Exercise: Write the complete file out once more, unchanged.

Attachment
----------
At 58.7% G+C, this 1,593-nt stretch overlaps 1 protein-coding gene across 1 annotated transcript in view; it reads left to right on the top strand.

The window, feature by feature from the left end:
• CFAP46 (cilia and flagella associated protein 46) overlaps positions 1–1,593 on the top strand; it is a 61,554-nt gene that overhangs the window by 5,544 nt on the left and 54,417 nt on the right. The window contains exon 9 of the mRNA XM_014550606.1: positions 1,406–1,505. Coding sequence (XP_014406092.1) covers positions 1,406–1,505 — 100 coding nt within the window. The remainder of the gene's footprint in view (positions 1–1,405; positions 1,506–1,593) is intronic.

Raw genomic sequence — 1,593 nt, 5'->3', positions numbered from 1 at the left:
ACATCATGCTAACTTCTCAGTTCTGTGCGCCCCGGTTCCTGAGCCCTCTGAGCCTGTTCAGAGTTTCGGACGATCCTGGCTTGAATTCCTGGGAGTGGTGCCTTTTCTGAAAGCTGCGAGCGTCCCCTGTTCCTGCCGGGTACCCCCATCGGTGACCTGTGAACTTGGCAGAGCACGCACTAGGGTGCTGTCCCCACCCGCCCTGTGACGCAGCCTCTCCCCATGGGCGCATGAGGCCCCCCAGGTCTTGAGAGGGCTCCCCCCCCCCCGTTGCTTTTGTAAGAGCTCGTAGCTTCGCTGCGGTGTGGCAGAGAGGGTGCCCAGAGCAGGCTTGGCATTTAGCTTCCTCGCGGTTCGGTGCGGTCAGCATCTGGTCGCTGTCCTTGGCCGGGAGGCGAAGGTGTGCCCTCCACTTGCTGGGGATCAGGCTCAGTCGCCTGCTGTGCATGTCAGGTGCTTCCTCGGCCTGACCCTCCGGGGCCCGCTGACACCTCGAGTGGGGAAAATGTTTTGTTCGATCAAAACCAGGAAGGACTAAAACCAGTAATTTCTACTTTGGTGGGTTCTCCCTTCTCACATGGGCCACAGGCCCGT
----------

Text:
At 58.7% G+C, this 1,593-nt stretch overlaps 1 protein-coding gene across 1 annotated transcript in view; it reads left to right on the top strand.

The window, feature by feature from the left end:
• CFAP46 (cilia and flagella associated protein 46) overlaps positions 1–1,593 on the top strand; it is a 61,554-nt gene that overhangs the window by 5,544 nt on the left and 54,417 nt on the right. The window contains exon 9 of the mRNA XM_014550606.1: positions 1,406–1,505. Coding sequence (XP_014406092.1) covers positions 1,406–1,505 — 100 coding nt within the window. The remainder of the gene's footprint in view (positions 1–1,405; positions 1,506–1,593) is intronic.

Raw genomic sequence — 1,593 nt, 5'->3', positions numbered from 1 at the left:
ACATCATGCTAACTTCTCAGTTCTGTGCGCCCCGGTTCCTGAGCCCTCTGAGCCTGTTCAGAGTTTCGGACGATCCTGGCTTGAATTCCTGGGAGTGGTGCCTTTTCTGAAAGCTGCGAGCGTCCCCTGTTCCTGCCGGGTACCCCCATCGGTGACCTGTGAACTTGGCAGAGCACGCACTAGGGTGCTGTCCCCACCCGCCCTGTGACGCAGCCTCTCCCCATGGGCGCATGAGGCCCCCCAGGTCTTGAGAGGGCTCCCCCCCCCCCGTTGCTTTTGTAAGAGCTCGTAGCTTCGCTGCGGTGTGGCAGAGAGGGTGCCCAGAGCAGGCTTGGCATTTAGCTTCCTCGCGGTTCGGTGCGGTCAGCATCTGGTCGCTGTCCTTGGCCGGGAGGCGAAGGTGTGCCCTCCACTTGCTGGGGATCAGGCTCAGTCGCCTGCTGTGCATGTCAGGTGCTTCCTCGGCCTGACCCTCCGGGGCCCGCTGACACCTCGAGTGGGGAAAATGTTTTGTTCGATCAAAACCAGGAAGGACTAAAACCAGTAATTTCTACTTTGGTGGGTTCTCCCTTCTCACATGGGCCACAGGCCCGT